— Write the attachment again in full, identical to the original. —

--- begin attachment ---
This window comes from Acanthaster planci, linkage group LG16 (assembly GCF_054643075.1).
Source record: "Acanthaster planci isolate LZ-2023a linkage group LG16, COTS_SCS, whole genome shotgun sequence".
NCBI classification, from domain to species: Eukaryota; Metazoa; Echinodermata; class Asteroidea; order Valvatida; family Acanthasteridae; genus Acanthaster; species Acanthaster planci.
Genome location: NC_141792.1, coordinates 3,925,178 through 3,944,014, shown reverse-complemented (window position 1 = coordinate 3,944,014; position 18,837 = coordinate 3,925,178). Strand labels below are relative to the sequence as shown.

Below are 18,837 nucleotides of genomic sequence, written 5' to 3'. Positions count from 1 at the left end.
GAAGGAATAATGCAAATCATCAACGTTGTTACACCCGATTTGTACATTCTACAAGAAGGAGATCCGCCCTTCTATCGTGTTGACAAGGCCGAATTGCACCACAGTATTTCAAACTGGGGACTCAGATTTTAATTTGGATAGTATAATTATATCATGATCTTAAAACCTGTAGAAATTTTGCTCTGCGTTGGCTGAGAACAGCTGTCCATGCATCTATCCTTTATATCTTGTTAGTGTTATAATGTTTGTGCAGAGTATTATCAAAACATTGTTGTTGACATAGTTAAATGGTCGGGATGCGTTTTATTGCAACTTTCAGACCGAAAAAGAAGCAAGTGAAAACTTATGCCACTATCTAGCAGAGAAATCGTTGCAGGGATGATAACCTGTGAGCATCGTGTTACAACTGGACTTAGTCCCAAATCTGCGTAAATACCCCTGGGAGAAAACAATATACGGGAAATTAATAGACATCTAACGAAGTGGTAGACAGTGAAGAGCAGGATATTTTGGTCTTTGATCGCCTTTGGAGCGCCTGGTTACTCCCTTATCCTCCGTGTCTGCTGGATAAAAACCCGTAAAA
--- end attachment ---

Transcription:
This window comes from Acanthaster planci, linkage group LG16 (assembly GCF_054643075.1).
Source record: "Acanthaster planci isolate LZ-2023a linkage group LG16, COTS_SCS, whole genome shotgun sequence".
NCBI classification, from domain to species: Eukaryota; Metazoa; Echinodermata; class Asteroidea; order Valvatida; family Acanthasteridae; genus Acanthaster; species Acanthaster planci.
Genome location: NC_141792.1, coordinates 3,925,178 through 3,944,014, shown reverse-complemented (window position 1 = coordinate 3,944,014; position 18,837 = coordinate 3,925,178). Strand labels below are relative to the sequence as shown.

Below are 18,837 nucleotides of genomic sequence, written 5' to 3'. Positions count from 1 at the left end.
GAAGGAATAATGCAAATCATCAACGTTGTTACACCCGATTTGTACATTCTACAAGAAGGAGATCCGCCCTTCTATCGTGTTGACAAGGCCGAATTGCACCACAGTATTTCAAACTGGGGACTCAGATTTTAATTTGGATAGTATAATTATATCATGATCTTAAAACCTGTAGAAATTTTGCTCTGCGTTGGCTGAGAACAGCTGTCCATGCATCTATCCTTTATATCTTGTTAGTGTTATAATGTTTGTGCAGAGTATTATCAAAACATTGTTGTTGACATAGTTAAATGGTCGGGATGCGTTTTATTGCAACTTTCAGACCGAAAAAGAAGCAAGTGAAAACTTATGCCACTATCTAGCAGAGAAATCGTTGCAGGGATGATAACCTGTGAGCATCGTGTTACAACTGGACTTAGTCCCAAATCTGCGTAAATACCCCTGGGAGAAAACAATATACGGGAAATTAATAGACATCTAACGAAGTGGTAGACAGTGAAGAGCAGGATATTTTGGTCTTTGATCGCCTTTGGAGCGCCTGGTTACTCCCTTATCCTCCGTGTCTGCTGGATAAAAACCCGTAAAA